TALLAHASSEE — Gov. Ron DeSantis uses his new political memoir to describe how he views the future of the Republican Party, and he’s making a bet that most conservative voters are ready for it.
It is a vision that jettisons the limited-government philosophy of the GOP of the past in favor of the aggressive use of state power to implant conservative values in government and society using what he has advanced in Florida as his template.
DeSantis embraces former President Donald Trump’s combative approach to opposition and the media and, rather than looking abroad, focuses on the enemy from within: “entrenched elites” and “politicized” institutions that operate government by “bureaucratic fiat, not popular consent.”
The concept is not exactly a new governing philosophy in the GOP, but many Republicans and scholars say it is what the party’s voters increasingly want from their leaders.
“DeSantis is interested in a more philosophically coherent approach to being a conservative in office, and using the power of government to achieve conservative ends in a way that Trump grasped at in different ways,” said Patrick T. Brown, a fellow at the conservative Ethics and Public Policy Center. “But DeSantis is more methodical.”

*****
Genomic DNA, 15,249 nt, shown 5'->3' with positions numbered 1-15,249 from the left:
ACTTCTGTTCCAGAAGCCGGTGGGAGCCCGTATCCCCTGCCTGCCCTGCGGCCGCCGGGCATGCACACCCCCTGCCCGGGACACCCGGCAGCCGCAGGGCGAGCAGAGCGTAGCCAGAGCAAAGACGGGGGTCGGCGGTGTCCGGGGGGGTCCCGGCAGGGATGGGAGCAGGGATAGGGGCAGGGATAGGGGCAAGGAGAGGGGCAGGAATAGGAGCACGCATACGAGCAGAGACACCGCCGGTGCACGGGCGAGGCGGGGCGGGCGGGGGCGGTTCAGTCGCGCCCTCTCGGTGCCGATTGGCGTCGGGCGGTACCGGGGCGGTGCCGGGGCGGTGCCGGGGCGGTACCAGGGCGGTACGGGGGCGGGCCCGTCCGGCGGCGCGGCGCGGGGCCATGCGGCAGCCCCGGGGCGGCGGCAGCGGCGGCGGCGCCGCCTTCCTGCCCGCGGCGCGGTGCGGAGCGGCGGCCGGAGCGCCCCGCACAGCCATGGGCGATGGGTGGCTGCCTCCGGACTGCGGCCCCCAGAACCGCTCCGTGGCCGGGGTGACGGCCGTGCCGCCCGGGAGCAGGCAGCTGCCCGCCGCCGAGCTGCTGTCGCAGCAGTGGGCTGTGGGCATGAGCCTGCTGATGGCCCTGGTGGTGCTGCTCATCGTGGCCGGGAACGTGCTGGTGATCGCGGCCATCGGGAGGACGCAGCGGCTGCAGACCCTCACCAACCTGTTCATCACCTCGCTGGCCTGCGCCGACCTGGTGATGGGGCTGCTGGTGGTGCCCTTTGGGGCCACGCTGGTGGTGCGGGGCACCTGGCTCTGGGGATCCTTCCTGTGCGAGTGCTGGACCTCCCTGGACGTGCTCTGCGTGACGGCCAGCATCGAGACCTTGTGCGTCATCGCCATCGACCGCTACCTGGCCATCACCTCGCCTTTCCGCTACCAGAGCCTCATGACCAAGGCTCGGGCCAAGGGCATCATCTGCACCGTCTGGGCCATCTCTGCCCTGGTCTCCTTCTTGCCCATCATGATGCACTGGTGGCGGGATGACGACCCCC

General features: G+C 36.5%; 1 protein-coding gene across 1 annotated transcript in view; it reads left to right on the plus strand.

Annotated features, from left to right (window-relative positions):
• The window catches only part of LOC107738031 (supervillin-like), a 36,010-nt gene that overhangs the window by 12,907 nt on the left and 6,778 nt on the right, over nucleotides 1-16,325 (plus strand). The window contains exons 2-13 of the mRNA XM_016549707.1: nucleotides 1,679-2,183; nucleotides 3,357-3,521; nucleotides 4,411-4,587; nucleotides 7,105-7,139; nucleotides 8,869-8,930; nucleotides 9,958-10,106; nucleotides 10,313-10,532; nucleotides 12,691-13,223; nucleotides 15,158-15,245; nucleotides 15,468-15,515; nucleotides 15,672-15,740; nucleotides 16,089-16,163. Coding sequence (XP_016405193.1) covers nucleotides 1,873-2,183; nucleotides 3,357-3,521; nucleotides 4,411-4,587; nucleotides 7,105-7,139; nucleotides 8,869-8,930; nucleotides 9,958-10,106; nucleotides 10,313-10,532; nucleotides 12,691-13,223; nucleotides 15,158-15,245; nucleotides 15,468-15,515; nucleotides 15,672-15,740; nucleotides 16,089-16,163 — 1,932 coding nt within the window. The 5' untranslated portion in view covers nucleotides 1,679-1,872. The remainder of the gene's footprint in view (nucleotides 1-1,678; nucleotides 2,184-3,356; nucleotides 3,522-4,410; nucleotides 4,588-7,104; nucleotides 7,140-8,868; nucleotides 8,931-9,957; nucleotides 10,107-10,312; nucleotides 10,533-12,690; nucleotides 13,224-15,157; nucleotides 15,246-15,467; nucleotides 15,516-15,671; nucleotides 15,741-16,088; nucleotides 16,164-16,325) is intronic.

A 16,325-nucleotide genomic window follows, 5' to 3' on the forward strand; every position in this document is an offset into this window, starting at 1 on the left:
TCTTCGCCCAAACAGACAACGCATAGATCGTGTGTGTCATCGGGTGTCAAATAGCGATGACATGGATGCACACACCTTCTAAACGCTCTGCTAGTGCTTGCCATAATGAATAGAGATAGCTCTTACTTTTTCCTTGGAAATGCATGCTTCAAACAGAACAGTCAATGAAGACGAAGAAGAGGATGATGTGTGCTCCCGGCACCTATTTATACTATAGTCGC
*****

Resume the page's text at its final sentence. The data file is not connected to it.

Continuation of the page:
On an array of issues, the governor has taken what was a vaguely defined instinct from the former president and turned it into a policy agenda more far-reaching than anything Trump pursued in the White House.
Indeed, in his book, “The Courage to Be Free,” DeSantis describes how he used his executive authority against school boards, cruise lines, Disney, universities, race studies, local governments and “activist corporations.” He writes with contempt for free-market Republicans who “caved to the demands of large corporations,” and argues instead for government intervention in issues of speech and personal choice “in a way that protects individuals from these powerful institutions.”
DeSantis’ vision has been derided as authoritarian by critics and, even within the GOP, the idea that the party is eschewing its long-held policy of government restraint has put many Republican faithful in a difficult position.
He writes that an “energetic executive” should serve as a check on the power of private businesses, including Big Tech and “traditional corporations,” and he scolds his Republican predecessors, arguing that the way Republicans did business is no longer a sufficient check on the growing influence of the liberal movement.